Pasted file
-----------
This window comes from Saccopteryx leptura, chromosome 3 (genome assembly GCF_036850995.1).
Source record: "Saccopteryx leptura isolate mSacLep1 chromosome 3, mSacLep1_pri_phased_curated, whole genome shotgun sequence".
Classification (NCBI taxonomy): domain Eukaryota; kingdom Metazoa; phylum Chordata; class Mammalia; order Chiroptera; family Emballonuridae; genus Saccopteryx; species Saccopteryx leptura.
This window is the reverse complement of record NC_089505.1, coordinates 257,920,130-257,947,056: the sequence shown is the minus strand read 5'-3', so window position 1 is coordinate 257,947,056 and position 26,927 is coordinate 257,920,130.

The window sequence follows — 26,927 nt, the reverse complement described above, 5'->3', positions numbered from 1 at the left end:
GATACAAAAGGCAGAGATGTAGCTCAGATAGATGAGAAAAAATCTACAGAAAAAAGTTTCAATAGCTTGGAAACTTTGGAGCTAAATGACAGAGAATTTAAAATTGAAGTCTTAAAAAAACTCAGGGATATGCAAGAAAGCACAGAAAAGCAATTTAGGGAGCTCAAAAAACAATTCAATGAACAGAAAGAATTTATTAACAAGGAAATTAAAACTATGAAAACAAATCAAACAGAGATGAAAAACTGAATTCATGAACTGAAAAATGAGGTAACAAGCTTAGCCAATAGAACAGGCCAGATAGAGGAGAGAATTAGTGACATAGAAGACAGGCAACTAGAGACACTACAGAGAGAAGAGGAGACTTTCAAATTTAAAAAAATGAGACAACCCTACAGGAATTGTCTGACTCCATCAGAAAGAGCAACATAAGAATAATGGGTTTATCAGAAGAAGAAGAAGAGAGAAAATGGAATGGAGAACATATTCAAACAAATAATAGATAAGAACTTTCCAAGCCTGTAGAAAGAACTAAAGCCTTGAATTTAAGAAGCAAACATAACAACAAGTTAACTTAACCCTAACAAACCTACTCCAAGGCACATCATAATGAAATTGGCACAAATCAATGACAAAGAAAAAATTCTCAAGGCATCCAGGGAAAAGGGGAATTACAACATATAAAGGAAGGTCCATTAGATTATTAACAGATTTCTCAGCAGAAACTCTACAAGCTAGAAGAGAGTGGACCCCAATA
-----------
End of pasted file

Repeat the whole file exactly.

This window comes from Saccopteryx leptura, chromosome 3 (genome assembly GCF_036850995.1).
Source record: "Saccopteryx leptura isolate mSacLep1 chromosome 3, mSacLep1_pri_phased_curated, whole genome shotgun sequence".
Classification (NCBI taxonomy): domain Eukaryota; kingdom Metazoa; phylum Chordata; class Mammalia; order Chiroptera; family Emballonuridae; genus Saccopteryx; species Saccopteryx leptura.
This window is the reverse complement of record NC_089505.1, coordinates 257,920,130-257,947,056: the sequence shown is the minus strand read 5'-3', so window position 1 is coordinate 257,947,056 and position 26,927 is coordinate 257,920,130.

The window sequence follows — 26,927 nt, the reverse complement described above, 5'->3', positions numbered from 1 at the left end:
GATACAAAAGGCAGAGATGTAGCTCAGATAGATGAGAAAAAATCTACAGAAAAAAGTTTCAATAGCTTGGAAACTTTGGAGCTAAATGACAGAGAATTTAAAATTGAAGTCTTAAAAAAACTCAGGGATATGCAAGAAAGCACAGAAAAGCAATTTAGGGAGCTCAAAAAACAATTCAATGAACAGAAAGAATTTATTAACAAGGAAATTAAAACTATGAAAACAAATCAAACAGAGATGAAAAACTGAATTCATGAACTGAAAAATGAGGTAACAAGCTTAGCCAATAGAACAGGCCAGATAGAGGAGAGAATTAGTGACATAGAAGACAGGCAACTAGAGACACTACAGAGAGAAGAGGAGACTTTCAAATTTAAAAAAATGAGACAACCCTACAGGAATTGTCTGACTCCATCAGAAAGAGCAACATAAGAATAATGGGTTTATCAGAAGAAGAAGAAGAGAGAAAATGGAATGGAGAACATATTCAAACAAATAATAGATAAGAACTTTCCAAGCCTGTAGAAAGAACTAAAGCCTTGAATTTAAGAAGCAAACATAACAACAAGTTAACTTAACCCTAACAAACCTACTCCAAGGCACATCATAATGAAATTGGCACAAATCAATGACAAAGAAAAAATTCTCAAGGCATCCAGGGAAAAGGGGAATTACAACATATAAAGGAAGGTCCATTAGATTATTAACAGATTTCTCAGCAGAAACTCTACAAGCTAGAAGAGAGTGGACCCCAATA